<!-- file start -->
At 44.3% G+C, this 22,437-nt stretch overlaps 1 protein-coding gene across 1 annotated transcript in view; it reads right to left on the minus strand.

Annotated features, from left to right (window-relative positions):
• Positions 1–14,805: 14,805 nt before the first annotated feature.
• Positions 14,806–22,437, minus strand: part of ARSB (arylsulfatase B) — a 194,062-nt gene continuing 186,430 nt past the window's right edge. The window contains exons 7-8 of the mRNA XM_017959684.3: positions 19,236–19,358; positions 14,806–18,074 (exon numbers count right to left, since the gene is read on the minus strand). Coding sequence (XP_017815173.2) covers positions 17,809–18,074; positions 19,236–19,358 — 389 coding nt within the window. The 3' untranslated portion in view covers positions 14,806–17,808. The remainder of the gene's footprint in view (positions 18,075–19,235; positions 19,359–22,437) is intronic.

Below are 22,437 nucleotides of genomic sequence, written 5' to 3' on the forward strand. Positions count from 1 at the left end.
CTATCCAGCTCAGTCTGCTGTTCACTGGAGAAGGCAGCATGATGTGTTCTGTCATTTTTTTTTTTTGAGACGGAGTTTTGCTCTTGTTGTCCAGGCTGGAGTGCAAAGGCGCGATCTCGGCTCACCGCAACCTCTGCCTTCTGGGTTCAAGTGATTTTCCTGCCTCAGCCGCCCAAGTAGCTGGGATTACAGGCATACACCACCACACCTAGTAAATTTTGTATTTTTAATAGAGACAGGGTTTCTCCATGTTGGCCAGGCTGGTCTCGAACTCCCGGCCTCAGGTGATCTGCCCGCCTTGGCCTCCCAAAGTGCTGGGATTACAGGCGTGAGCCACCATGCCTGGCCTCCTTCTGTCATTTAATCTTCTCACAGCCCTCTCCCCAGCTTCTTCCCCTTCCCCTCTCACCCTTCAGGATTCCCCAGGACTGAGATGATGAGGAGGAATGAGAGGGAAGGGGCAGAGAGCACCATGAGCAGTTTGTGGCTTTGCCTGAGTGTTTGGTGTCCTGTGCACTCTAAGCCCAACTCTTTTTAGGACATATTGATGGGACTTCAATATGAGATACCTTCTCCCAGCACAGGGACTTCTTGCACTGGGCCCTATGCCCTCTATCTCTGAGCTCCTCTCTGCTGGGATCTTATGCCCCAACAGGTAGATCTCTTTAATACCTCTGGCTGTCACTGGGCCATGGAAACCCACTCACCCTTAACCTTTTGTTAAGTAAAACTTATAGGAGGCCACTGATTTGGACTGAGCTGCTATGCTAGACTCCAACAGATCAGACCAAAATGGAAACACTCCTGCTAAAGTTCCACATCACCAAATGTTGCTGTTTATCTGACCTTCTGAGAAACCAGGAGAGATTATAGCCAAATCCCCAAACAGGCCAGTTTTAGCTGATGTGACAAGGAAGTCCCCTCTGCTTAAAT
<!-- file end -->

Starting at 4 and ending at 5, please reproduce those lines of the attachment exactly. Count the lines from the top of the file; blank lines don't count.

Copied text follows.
• Positions 14,806–22,437, minus strand: part of ARSB (arylsulfatase B) — a 194,062-nt gene continuing 186,430 nt past the window's right edge. The window contains exons 7-8 of the mRNA XM_017959684.3: positions 19,236–19,358; positions 14,806–18,074 (exon numbers count right to left, since the gene is read on the minus strand). Coding sequence (XP_017815173.2) covers positions 17,809–18,074; positions 19,236–19,358 — 389 coding nt within the window. The 3' untranslated portion in view covers positions 14,806–17,808. The remainder of the gene's footprint in view (positions 18,075–19,235; positions 19,359–22,437) is intronic.

Below are 22,437 nucleotides of genomic sequence, written 5' to 3' on the forward strand. Positions count from 1 at the left end.